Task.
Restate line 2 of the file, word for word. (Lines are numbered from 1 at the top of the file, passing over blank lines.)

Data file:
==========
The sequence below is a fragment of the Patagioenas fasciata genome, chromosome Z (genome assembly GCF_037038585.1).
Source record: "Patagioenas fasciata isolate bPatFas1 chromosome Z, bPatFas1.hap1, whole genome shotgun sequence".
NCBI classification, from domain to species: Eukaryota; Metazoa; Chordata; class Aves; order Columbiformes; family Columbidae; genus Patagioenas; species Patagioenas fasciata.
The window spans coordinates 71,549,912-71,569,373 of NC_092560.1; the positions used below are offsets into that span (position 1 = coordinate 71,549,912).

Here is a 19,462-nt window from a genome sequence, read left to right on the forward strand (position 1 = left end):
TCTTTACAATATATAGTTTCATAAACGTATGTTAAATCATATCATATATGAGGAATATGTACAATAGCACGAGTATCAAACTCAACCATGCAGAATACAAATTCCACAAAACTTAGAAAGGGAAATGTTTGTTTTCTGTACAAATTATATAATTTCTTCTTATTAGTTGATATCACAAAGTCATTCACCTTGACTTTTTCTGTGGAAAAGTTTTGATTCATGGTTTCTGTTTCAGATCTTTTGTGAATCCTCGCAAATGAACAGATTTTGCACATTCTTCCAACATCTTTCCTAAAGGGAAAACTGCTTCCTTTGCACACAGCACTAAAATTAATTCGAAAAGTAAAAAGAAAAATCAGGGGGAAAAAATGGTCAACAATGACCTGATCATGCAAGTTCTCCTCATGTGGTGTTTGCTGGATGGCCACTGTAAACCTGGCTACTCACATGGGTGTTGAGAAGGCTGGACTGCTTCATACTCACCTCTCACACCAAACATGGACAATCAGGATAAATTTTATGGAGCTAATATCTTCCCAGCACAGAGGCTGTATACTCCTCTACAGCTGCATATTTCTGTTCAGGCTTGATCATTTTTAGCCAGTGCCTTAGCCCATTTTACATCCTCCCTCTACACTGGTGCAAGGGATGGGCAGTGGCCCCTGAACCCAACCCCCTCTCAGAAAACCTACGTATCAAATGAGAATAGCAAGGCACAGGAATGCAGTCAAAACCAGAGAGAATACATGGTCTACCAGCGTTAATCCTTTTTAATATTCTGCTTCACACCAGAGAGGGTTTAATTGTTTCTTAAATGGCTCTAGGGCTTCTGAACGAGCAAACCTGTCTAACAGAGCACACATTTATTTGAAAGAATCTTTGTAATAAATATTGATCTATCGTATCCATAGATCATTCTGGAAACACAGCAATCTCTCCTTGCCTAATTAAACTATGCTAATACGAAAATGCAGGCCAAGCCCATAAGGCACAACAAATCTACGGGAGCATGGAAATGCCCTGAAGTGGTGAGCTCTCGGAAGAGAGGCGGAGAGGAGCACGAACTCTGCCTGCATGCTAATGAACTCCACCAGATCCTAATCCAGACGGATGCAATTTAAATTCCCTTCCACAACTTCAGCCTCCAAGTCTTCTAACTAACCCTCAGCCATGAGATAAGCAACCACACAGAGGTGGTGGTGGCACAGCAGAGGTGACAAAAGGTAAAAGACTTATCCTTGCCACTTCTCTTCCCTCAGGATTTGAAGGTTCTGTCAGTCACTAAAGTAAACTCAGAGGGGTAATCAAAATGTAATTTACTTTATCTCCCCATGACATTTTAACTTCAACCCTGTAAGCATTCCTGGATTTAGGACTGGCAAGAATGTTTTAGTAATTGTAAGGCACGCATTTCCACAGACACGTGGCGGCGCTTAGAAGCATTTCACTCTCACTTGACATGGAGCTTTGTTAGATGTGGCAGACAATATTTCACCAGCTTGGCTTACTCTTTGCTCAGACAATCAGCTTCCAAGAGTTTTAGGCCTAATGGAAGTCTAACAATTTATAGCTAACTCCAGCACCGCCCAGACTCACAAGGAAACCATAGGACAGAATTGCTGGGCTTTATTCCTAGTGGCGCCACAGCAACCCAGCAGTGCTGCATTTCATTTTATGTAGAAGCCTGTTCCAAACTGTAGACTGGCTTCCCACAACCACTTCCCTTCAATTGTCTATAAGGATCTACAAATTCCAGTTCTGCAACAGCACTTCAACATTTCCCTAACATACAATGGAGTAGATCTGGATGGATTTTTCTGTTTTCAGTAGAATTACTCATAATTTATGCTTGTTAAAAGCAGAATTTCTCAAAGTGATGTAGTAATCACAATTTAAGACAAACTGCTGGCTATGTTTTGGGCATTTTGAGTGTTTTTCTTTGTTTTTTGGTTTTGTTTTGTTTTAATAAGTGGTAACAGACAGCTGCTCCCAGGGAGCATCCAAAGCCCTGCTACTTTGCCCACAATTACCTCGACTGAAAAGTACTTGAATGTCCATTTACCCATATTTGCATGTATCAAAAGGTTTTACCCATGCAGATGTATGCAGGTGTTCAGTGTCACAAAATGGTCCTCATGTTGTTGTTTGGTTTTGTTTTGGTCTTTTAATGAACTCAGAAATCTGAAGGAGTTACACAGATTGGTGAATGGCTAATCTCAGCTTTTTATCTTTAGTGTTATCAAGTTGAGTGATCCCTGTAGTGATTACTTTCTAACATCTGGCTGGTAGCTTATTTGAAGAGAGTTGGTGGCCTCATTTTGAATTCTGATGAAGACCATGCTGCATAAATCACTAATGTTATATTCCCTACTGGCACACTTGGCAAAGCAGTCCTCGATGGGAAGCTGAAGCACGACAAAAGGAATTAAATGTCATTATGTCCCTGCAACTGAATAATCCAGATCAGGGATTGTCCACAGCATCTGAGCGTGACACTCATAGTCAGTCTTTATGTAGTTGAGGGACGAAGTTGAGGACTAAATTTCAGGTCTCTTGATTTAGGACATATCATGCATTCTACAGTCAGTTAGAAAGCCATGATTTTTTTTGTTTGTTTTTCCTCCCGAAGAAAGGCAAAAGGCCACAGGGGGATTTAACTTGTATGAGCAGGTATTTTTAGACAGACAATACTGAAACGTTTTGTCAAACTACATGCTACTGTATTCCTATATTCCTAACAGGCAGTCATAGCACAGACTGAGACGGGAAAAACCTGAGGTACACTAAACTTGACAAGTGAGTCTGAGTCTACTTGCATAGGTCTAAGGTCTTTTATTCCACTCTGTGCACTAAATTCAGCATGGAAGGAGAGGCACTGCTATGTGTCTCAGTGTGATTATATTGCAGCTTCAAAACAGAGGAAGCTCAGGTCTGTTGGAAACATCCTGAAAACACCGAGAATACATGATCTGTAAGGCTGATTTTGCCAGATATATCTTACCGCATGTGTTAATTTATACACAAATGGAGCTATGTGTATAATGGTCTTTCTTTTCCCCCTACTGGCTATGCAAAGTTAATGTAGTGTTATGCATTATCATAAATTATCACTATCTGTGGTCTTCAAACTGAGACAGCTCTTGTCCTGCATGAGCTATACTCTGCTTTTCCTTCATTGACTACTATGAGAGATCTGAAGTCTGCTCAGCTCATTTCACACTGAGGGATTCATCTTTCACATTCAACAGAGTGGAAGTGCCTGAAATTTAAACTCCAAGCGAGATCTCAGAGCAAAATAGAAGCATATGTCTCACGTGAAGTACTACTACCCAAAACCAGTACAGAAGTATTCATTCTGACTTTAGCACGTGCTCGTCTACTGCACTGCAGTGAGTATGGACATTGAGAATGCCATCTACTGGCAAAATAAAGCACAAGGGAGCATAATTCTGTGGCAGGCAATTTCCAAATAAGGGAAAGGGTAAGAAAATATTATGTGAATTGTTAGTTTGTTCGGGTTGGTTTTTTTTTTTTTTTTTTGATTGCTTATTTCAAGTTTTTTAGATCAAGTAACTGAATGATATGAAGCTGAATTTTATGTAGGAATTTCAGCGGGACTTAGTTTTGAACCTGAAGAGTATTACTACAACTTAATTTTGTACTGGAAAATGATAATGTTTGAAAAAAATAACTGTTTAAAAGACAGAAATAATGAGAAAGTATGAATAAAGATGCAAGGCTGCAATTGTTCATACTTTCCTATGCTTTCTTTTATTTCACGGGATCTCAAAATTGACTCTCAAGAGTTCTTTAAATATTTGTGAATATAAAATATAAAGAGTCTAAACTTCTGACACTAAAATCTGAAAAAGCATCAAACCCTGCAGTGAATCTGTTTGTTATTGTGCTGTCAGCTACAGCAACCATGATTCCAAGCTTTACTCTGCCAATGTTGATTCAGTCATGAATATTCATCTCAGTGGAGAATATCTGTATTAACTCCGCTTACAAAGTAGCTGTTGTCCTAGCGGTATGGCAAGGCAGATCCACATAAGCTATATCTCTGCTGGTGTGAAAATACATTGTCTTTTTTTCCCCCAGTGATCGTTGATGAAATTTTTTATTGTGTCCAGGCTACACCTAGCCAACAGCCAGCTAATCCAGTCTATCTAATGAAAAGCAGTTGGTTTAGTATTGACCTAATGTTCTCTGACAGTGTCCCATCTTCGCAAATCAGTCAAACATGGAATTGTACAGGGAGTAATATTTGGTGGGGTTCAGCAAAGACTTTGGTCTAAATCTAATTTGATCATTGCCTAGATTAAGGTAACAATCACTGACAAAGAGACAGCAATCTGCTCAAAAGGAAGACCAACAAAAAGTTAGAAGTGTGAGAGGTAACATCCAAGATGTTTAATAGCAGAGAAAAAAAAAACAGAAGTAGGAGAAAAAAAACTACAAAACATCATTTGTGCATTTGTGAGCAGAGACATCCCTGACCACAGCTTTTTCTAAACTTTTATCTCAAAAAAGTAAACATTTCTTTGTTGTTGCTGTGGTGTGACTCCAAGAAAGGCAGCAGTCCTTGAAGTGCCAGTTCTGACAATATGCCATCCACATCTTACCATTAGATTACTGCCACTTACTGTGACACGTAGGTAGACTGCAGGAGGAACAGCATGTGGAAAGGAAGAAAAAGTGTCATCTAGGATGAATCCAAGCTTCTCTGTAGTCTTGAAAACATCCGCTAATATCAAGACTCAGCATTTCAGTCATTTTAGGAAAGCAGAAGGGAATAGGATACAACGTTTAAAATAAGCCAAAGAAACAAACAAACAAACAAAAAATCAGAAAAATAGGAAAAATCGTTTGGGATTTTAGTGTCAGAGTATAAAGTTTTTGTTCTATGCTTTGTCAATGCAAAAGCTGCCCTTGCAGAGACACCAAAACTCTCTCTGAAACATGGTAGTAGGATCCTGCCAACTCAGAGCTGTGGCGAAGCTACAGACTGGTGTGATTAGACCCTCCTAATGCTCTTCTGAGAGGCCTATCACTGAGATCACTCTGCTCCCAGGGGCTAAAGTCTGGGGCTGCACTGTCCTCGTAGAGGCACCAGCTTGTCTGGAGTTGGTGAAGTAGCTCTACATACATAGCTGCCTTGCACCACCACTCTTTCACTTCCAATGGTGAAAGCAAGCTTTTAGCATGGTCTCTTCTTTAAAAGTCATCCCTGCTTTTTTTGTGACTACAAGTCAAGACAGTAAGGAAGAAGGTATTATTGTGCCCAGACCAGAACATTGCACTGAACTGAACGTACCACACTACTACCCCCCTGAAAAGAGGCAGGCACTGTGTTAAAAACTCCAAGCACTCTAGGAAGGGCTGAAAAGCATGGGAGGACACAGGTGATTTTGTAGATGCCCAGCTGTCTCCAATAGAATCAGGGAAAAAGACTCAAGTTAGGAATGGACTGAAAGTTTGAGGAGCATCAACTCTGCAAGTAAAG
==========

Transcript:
Source record: "Patagioenas fasciata isolate bPatFas1 chromosome Z, bPatFas1.hap1, whole genome shotgun sequence".